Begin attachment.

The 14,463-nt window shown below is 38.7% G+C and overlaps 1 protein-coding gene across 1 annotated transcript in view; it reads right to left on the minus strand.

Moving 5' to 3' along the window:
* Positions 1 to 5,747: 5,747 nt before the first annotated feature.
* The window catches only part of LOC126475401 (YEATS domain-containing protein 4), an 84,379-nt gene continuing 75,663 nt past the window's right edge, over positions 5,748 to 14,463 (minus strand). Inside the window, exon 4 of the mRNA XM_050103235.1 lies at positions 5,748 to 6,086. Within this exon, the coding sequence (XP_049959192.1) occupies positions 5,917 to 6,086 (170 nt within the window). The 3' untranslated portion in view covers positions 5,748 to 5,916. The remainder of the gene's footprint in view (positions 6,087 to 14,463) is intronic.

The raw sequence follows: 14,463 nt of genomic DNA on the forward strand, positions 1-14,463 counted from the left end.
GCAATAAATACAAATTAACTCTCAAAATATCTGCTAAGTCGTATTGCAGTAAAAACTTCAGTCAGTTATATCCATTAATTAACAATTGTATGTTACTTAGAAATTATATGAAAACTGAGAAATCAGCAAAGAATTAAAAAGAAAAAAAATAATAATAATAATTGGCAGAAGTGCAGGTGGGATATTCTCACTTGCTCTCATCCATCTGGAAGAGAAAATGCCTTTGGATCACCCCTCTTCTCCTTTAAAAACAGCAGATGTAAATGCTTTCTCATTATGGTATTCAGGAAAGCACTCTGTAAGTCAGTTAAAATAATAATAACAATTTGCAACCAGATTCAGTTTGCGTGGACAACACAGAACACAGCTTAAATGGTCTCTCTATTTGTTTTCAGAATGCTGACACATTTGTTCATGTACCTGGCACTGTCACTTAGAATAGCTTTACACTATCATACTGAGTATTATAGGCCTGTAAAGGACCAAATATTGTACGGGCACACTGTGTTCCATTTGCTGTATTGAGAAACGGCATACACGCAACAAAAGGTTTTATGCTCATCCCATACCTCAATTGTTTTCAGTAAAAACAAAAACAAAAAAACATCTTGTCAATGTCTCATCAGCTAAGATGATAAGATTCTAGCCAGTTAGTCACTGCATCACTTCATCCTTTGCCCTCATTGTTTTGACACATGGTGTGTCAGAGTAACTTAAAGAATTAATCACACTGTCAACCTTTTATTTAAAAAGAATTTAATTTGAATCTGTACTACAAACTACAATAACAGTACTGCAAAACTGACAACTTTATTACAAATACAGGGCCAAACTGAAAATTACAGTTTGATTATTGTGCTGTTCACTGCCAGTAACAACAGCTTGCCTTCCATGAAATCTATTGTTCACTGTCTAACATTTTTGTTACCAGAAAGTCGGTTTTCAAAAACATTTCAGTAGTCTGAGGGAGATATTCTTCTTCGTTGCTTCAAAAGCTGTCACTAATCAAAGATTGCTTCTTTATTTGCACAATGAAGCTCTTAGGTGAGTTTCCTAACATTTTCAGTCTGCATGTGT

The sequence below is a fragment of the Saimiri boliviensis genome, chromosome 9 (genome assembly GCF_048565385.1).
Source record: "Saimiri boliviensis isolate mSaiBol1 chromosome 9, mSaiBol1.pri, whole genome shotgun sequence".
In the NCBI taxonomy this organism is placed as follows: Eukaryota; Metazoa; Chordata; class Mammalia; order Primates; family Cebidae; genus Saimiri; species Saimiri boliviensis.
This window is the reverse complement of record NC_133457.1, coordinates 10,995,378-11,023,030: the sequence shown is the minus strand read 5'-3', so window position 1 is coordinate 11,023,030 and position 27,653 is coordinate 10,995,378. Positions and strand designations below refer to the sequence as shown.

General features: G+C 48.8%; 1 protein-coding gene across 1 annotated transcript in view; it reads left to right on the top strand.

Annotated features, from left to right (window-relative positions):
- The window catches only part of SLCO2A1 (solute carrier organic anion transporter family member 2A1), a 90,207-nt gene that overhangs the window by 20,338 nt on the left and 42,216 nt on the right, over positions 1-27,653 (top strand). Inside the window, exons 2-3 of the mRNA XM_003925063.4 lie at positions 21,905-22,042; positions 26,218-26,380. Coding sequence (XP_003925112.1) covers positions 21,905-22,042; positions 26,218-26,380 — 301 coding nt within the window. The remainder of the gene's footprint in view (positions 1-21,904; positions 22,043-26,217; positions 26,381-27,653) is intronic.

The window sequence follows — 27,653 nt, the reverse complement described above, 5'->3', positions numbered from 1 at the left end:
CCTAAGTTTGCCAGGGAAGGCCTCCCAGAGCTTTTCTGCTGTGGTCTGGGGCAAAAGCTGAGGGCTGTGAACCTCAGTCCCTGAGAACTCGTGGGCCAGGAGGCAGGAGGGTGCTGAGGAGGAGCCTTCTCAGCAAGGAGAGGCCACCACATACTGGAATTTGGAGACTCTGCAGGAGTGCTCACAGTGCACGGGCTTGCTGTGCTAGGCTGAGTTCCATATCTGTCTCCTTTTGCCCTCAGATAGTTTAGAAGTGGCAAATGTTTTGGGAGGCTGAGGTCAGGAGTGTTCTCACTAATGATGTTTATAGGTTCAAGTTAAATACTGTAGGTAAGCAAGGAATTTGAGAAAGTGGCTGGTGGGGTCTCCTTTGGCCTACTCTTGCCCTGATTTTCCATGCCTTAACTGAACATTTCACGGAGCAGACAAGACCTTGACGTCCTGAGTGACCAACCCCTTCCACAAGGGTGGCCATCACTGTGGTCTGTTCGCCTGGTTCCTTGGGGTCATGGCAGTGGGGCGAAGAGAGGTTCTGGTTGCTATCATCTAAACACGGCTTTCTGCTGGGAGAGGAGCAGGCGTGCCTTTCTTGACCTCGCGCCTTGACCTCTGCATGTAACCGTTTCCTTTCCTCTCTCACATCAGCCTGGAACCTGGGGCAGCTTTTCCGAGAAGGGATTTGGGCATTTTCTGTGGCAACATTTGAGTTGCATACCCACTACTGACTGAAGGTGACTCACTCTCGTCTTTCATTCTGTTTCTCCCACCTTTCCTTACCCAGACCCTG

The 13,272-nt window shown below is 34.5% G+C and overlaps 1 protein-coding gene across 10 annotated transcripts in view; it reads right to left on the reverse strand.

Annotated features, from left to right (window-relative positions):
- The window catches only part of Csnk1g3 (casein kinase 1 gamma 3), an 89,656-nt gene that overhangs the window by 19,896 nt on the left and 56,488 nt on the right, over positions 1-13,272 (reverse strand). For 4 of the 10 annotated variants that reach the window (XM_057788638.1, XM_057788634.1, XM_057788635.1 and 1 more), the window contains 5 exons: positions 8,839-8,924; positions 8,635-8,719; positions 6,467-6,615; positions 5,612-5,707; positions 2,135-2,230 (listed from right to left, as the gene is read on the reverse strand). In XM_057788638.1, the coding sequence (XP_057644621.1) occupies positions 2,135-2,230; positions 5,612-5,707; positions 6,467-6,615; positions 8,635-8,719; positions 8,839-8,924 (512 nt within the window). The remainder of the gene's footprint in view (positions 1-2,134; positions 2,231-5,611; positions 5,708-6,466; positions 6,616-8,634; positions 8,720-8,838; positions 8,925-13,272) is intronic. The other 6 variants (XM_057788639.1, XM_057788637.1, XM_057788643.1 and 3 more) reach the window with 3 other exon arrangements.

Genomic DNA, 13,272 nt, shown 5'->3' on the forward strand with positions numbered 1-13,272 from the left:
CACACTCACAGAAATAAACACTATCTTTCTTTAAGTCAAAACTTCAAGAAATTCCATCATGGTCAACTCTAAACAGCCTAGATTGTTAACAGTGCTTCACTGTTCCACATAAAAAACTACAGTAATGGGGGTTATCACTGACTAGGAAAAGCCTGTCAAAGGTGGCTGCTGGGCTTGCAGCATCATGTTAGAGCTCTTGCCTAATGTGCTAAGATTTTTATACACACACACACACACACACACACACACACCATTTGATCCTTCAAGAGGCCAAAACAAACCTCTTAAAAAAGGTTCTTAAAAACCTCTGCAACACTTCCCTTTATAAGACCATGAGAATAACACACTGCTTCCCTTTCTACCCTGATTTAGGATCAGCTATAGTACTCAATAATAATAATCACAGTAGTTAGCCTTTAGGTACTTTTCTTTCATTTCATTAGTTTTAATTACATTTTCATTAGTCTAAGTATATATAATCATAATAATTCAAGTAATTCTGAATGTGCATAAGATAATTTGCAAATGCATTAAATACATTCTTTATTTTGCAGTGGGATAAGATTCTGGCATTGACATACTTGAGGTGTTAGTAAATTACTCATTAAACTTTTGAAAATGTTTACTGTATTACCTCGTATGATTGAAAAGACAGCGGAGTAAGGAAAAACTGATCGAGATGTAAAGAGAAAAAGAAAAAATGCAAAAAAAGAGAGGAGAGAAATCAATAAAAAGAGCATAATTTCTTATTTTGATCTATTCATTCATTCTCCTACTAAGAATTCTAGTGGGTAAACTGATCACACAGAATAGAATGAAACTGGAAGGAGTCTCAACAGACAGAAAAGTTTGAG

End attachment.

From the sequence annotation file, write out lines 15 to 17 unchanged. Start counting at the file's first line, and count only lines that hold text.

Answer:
CCTAAGTTTGCCAGGGAAGGCCTCCCAGAGCTTTTCTGCTGTGGTCTGGGGCAAAAGCTGAGGGCTGTGAACCTCAGTCCCTGAGAACTCGTGGGCCAGGAGGCAGGAGGGTGCTGAGGAGGAGCCTTCTCAGCAAGGAGAGGCCACCACATACTGGAATTTGGAGACTCTGCAGGAGTGCTCACAGTGCACGGGCTTGCTGTGCTAGGCTGAGTTCCATATCTGTCTCCTTTTGCCCTCAGATAGTTTAGAAGTGGCAAATGTTTTGGGAGGCTGAGGTCAGGAGTGTTCTCACTAATGATGTTTATAGGTTCAAGTTAAATACTGTAGGTAAGCAAGGAATTTGAGAAAGTGGCTGGTGGGGTCTCCTTTGGCCTACTCTTGCCCTGATTTTCCATGCCTTAACTGAACATTTCACGGAGCAGACAAGACCTTGACGTCCTGAGTGACCAACCCCTTCCACAAGGGTGGCCATCACTGTGGTCTGTTCGCCTGGTTCCTTGGGGTCATGGCAGTGGGGCGAAGAGAGGTTCTGGTTGCTATCATCTAAACACGGCTTTCTGCTGGGAGAGGAGCAGGCGTGCCTTTCTTGACCTCGCGCCTTGACCTCTGCATGTAACCGTTTCCTTTCCTCTCTCACATCAGCCTGGAACCTGGGGCAGCTTTTCCGAGAAGGGATTTGGGCATTTTCTGTGGCAACATTTGAGTTGCATACCCACTACTGACTGAAGGTGACTCACTCTCGTCTTTCATTCTGTTTCTCCCACCTTTCCTTACCCAGACCCTG

The 13,272-nt window shown below is 34.5% G+C and overlaps 1 protein-coding gene across 10 annotated transcripts in view; it reads right to left on the reverse strand.

Annotated features, from left to right (window-relative positions):